Netflix subscribers fall for first time in 10 years
James R | On 20, Apr 2022
The number of Netflix subscribers has fallen for the first time in more than a decade.
The streaming service saw its overall number of households drop by 200,000 in the first three months of this year, the first time it has seen a quarterly drop in net total customers since October 2011. The service, which has more than 220 million subscribers worldwide, remains the biggest player in the streaming game, but a combination of circumstances and market shifts have left the company underperforming against expectations.
One of the major factors is the growing competition that Netflix is facing from newer rivals such as Disney+, HBO Max, Apple TV+ and NBC’s Peacock, not to mention longstanding rivals such as Amazon Prime Video and Sky. With other options increasingly available to viewers, audiences are looking elsewhere for entertainment – and, at the same time, Netflix is racing to invest in new original programming to make sure that its library, initially composed of titles licensed from third parties, still has exclusives to attract audiences. The streamer recently raised its monthly subscription fees to generate revenue that can offset this investment, which means that the majority of its rivals are also cheaper.
The company recently stopped providing its service in Russia in response to the war in Ukraine, which cost it 700,000 subscribers, but that is only one element of the changing headwinds facing the firm, with the cost-of-living crisis in the UK leaving many people re-evaluating how much money they’re spending on streaming services each month, while the lifting of Covid-19 restrictions has also meant that audiences are less reliant on streaming services to keep them entertained indoors. As for Netflix itself, the company has attributed some of the blame to the number of customers sharing passwords to their accounts with other households, which is costing the company potential revenue from additional accounts.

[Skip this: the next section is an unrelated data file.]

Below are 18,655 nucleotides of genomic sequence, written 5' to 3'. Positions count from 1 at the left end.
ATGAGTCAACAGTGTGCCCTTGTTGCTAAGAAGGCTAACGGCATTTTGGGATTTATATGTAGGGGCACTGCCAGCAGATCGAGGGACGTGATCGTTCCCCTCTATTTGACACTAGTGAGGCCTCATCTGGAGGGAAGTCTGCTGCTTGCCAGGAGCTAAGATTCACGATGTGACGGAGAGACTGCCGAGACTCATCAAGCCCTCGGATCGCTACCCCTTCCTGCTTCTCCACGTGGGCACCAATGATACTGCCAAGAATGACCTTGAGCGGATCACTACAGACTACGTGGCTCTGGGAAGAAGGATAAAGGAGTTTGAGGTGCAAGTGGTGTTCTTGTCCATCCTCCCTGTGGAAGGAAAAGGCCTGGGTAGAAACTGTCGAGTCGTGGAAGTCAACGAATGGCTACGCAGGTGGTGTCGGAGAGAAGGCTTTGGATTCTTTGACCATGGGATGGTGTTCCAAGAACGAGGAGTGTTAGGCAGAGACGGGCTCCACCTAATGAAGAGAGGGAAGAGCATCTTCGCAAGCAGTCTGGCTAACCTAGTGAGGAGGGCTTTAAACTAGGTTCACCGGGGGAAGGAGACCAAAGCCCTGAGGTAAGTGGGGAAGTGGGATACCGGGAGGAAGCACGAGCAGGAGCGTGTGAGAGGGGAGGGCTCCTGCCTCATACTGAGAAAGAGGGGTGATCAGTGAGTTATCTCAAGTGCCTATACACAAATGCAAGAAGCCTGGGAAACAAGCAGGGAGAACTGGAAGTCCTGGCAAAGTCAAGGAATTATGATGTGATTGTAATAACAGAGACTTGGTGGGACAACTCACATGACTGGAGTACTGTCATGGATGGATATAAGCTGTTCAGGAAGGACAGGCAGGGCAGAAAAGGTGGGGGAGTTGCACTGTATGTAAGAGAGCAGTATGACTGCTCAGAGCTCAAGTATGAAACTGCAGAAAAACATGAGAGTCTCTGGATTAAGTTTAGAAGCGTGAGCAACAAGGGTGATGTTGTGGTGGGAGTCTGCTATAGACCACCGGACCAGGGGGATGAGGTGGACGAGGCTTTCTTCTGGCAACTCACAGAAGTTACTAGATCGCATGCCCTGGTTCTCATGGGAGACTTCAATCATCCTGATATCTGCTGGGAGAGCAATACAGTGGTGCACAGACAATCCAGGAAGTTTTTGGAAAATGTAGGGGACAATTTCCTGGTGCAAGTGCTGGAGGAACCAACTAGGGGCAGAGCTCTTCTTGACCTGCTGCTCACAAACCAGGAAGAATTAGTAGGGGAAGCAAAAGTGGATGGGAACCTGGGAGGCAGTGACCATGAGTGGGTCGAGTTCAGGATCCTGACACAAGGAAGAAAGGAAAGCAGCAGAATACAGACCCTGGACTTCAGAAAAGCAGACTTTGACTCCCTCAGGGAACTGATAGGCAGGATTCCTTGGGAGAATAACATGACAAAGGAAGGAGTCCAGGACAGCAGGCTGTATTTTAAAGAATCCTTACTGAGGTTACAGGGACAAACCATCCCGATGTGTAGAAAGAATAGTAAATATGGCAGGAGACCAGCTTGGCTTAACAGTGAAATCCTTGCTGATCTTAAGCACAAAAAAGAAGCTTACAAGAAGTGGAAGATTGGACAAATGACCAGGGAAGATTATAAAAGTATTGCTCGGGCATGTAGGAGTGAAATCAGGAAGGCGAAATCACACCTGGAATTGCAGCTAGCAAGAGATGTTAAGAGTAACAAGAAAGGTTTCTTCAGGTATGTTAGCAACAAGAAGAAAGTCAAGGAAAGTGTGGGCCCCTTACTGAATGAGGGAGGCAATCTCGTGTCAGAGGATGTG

In a letter to shareholders, Netflix alludes to cracking down on that practice, speaking of “more effective monetisation of multi-household sharing”. Netflix has been running a trial in three Latin American markets that allows customers to share accounts with additional households at a discounted rate, which may well be rolled out to additional countries.
“Our plan is to reaccelerate our viewing and revenue growth by continuing to improve all aspects of Netflix – in particular the quality of our programming and recommendations, which is what our members value most,” said CEO Reed Hastings. “On the content side, we’re doubling down on story development and creative excellence, which we see reflected in big Q1’22 TV hits like Bridgerton (627 million hours viewed for Season 2, the biggest English language series in our history) and Inventing Anna (512m hours viewed) – both from our extremely successful partnership with Shonda Rhimes – and films like Tinder Swindler (166m hours viewed, our biggest documentary film ever released).”
Otherwise, Netflix appears bullish and argues that “average revenue per membership, revenue and viewing will become more important indicators of our success than membership growth” in the future. Indeed, it has recently begun publishing a list of the most popular titles on the service in a bid to highlight the number of hours people have watched its films and series.
Nonetheless, things are far less simple than they once were, with Netflix forecasting its total number of subscribers to drop again by 2 million in the next three months. Shares in the company dropped more than 25 per cent following the announcement of the quarterly results.